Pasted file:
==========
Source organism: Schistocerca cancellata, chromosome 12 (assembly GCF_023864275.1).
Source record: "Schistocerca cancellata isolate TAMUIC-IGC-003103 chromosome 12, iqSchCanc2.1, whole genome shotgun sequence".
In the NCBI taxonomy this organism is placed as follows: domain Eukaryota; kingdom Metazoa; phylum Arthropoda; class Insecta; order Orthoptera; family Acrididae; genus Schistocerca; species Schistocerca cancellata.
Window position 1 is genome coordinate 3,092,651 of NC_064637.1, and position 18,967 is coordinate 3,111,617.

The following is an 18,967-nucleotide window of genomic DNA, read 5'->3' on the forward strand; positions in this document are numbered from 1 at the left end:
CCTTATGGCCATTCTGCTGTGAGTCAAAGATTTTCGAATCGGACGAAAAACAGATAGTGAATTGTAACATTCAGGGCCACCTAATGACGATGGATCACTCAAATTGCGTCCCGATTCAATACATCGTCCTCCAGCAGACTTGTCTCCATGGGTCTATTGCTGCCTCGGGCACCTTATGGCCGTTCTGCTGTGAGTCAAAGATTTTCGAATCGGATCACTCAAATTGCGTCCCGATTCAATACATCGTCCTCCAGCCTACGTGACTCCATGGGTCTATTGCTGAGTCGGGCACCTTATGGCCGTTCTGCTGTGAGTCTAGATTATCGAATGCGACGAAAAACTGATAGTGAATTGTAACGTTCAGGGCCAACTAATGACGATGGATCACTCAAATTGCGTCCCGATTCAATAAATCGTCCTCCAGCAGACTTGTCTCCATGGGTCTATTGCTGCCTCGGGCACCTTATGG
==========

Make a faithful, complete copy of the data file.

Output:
Source organism: Schistocerca cancellata, chromosome 12 (assembly GCF_023864275.1).
Source record: "Schistocerca cancellata isolate TAMUIC-IGC-003103 chromosome 12, iqSchCanc2.1, whole genome shotgun sequence".
In the NCBI taxonomy this organism is placed as follows: domain Eukaryota; kingdom Metazoa; phylum Arthropoda; class Insecta; order Orthoptera; family Acrididae; genus Schistocerca; species Schistocerca cancellata.
Window position 1 is genome coordinate 3,092,651 of NC_064637.1, and position 18,967 is coordinate 3,111,617.

The following is an 18,967-nucleotide window of genomic DNA, read 5'->3' on the forward strand; positions in this document are numbered from 1 at the left end:
CCTTATGGCCATTCTGCTGTGAGTCAAAGATTTTCGAATCGGACGAAAAACAGATAGTGAATTGTAACATTCAGGGCCACCTAATGACGATGGATCACTCAAATTGCGTCCCGATTCAATACATCGTCCTCCAGCAGACTTGTCTCCATGGGTCTATTGCTGCCTCGGGCACCTTATGGCCGTTCTGCTGTGAGTCAAAGATTTTCGAATCGGATCACTCAAATTGCGTCCCGATTCAATACATCGTCCTCCAGCCTACGTGACTCCATGGGTCTATTGCTGAGTCGGGCACCTTATGGCCGTTCTGCTGTGAGTCTAGATTATCGAATGCGACGAAAAACTGATAGTGAATTGTAACGTTCAGGGCCAACTAATGACGATGGATCACTCAAATTGCGTCCCGATTCAATAAATCGTCCTCCAGCAGACTTGTCTCCATGGGTCTATTGCTGCCTCGGGCACCTTATGG